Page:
Americans are famously generous when it comes to helping those in need. One such chapter in our history was an effort to place thousands of homeless and orphaned children from New York into rural homes in the Midwest.

From the mid-1800s through the 1920s, the Children’s Aid Society rounded up such kids, shuttled them to the heartland and paraded them on stages along the train route, where would-be foster parents picked over them like so much merchandise.

Christina Baker Kline has taken a page from this troubled history and given it a fresh spin. Her novel, “Orphan Train,” follows one child’s odyssey from Ireland to New York to Minnesota to Maine.

Kline navigates deftly between present and past, between a young person’s narration of events and an elder’s view looking back.

The result is an eloquent, bittersweet story of survival and loss, with charm and humor to spare.

Kline has created two singularly disarming characters — 91-year-old Vivian Daly, a canny and resourceful widow who lives in a Spruce Harbor mansion, and 17-year-old Molly Ayer, a goth with a skunk-stripe in her hair who was recently caught stealing “Jane Eyre” from the library.

What brings these two together is the community service project that Molly must perform as punishment for her theft and Vivian’s wish to clean out a lifetime of boxes in her attic. Their improbable pairing will prove to be a natural.

Some 80 years ago, 9-year-old Vivian and her family left Ireland for the promise of America. But a fire in their New York apartment wiped out her family, leaving Vivian grief-stricken and alone. Soon she would become an orphan train rider, seeking a new family and home.

Molly, by contrast, is a nine-year veteran of Maine’s foster care system. The daughter of a drug addict and an alcoholic, she has lived in more than a dozen homes, some for only a week. As we learn in alternating chapters, the sagas of these two disparate characters overlap in countless, unsettling ways.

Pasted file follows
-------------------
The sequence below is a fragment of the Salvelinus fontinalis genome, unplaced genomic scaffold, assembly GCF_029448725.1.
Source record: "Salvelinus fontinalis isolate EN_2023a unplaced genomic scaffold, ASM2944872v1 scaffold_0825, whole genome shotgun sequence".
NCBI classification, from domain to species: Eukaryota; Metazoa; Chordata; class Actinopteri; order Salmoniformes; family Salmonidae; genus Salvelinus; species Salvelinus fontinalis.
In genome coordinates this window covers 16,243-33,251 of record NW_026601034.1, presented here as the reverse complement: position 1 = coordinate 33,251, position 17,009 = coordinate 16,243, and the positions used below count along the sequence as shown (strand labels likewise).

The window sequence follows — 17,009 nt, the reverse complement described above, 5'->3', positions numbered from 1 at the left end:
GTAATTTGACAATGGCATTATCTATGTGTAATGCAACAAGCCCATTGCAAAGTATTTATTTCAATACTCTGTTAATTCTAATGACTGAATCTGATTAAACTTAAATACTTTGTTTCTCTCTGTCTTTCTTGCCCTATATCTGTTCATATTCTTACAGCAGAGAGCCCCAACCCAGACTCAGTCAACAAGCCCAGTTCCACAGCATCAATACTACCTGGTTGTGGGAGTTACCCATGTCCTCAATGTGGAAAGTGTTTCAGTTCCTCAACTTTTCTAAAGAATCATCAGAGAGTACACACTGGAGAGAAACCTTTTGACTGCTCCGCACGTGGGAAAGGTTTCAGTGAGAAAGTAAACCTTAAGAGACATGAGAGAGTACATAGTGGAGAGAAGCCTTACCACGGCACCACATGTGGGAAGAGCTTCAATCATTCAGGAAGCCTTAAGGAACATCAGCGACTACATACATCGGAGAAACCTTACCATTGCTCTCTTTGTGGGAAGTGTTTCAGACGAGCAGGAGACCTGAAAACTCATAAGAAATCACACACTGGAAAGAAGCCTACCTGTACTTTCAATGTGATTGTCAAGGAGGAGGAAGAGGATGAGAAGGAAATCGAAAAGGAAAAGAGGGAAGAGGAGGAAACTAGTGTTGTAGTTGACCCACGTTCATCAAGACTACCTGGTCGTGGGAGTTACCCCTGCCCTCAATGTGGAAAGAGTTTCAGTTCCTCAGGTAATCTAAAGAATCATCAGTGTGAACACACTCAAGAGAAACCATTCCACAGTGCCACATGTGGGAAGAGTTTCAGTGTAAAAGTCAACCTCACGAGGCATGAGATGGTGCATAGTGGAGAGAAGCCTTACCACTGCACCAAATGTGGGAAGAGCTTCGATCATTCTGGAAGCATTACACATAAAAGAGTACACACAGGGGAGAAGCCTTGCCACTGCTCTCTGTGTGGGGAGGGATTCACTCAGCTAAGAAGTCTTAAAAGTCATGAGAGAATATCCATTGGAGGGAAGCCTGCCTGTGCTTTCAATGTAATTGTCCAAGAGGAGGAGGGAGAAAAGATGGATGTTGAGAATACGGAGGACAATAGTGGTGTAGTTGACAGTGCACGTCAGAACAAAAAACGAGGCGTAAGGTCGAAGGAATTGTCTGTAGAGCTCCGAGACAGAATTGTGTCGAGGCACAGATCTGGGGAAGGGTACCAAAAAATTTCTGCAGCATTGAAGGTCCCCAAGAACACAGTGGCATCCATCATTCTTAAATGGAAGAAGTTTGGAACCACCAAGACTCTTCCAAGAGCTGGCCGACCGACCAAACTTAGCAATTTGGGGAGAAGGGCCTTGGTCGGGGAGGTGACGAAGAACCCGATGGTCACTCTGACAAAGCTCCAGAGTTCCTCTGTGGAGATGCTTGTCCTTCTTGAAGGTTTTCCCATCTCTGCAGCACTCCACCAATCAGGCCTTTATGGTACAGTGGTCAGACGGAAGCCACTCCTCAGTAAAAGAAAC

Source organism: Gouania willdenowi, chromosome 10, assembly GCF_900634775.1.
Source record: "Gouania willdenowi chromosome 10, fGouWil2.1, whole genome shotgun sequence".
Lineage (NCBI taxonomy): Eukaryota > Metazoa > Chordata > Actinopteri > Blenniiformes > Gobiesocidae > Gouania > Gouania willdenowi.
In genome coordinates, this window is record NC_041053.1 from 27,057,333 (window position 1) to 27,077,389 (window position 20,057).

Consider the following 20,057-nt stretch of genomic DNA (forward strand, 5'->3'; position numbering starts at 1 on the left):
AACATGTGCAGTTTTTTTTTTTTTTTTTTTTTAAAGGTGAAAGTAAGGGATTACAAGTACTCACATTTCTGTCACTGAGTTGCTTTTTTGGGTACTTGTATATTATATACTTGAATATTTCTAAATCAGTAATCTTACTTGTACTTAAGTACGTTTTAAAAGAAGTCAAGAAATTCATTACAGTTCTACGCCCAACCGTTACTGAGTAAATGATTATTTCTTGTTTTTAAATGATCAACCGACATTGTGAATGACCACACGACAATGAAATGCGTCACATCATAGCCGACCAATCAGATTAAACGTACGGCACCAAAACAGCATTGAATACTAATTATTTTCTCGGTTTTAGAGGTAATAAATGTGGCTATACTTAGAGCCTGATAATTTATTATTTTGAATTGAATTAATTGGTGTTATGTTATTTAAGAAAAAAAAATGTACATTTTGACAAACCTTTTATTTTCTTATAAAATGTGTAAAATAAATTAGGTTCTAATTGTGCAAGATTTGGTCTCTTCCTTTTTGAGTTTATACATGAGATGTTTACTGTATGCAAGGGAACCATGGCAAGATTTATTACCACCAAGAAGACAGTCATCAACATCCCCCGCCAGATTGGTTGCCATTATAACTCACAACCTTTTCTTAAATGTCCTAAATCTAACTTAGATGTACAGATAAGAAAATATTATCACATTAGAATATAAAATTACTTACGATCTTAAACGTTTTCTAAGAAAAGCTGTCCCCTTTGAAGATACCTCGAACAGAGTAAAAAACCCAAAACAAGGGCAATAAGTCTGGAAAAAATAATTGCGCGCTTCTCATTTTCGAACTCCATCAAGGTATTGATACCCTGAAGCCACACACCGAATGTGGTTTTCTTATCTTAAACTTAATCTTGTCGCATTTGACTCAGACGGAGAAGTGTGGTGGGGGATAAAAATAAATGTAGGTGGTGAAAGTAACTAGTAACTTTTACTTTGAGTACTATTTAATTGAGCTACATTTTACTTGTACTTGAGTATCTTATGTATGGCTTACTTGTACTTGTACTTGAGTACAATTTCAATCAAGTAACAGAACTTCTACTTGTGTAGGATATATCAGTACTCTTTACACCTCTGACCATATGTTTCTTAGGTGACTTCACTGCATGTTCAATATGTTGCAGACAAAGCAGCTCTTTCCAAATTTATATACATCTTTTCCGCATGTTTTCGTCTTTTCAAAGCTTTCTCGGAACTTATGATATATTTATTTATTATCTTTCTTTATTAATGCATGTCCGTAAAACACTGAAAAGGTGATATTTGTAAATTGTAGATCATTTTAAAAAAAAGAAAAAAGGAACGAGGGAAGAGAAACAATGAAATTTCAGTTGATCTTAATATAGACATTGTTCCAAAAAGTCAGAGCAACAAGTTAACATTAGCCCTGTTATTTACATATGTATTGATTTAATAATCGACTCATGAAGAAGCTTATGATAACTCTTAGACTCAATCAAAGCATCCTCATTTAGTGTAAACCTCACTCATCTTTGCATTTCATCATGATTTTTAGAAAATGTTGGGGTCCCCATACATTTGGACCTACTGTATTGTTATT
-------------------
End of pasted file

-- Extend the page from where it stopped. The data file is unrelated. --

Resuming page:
As they begin to sort through the boxes in Vivian’s attic, it becomes clear that Vivian won’t easily part with their contents. She’ll hold up fragments of her broken childhood – an old sewing kit, a girl’s coat or dress – and return the items to their box.

Some are keepsakes from the few grown-ups who looked out for her in otherwise squalid, untenable homes; others suggest her improving fortunes as she grew up.

The ongoing attic purge and, later, an assignment in Molly’s history class are the devices that allow Kline to interweave the two characters and their personal narratives.

So we learn about the shared terrain of their lives in foster care – the shifting names and identities that come with new families; the vulnerability to other people’s whims; the chronic distrust of people’s motives.

Nor do these women ever stop longing for their original families.

“Vivian has come back to the idea that the people who matter in our lives stay with us, haunting our most ordinary moments,” Kline writes. “They’re with us in the grocery store, as we turn a corner, chat with a friend. They rise up through the pavement; we absorb them through our soles.”

There are times when the particulars of Vivian’s Depresson-era childhood seem relentlessly grim. Among the abuses, she’s forced to work without pay, forbidden to attend school and molested by one of her foster parents.

Yet Kline’s lively portrayals of Vivian and Molly save the day. Despite all odds, these are two sturdy, clear-eyed women who continue to surprise each other – and us.

In the end, what begins as punishment for a troubled teen blooms into a mutually valued friendship.

Lots of attitude, from all sides, keeps the heartbreak quotient within reason.

Above all, Vivian’s journey will stay with readers long after the final page.

Joan Silverman of Kennebunk writes op-eds, essays and book reviews for numerous publications.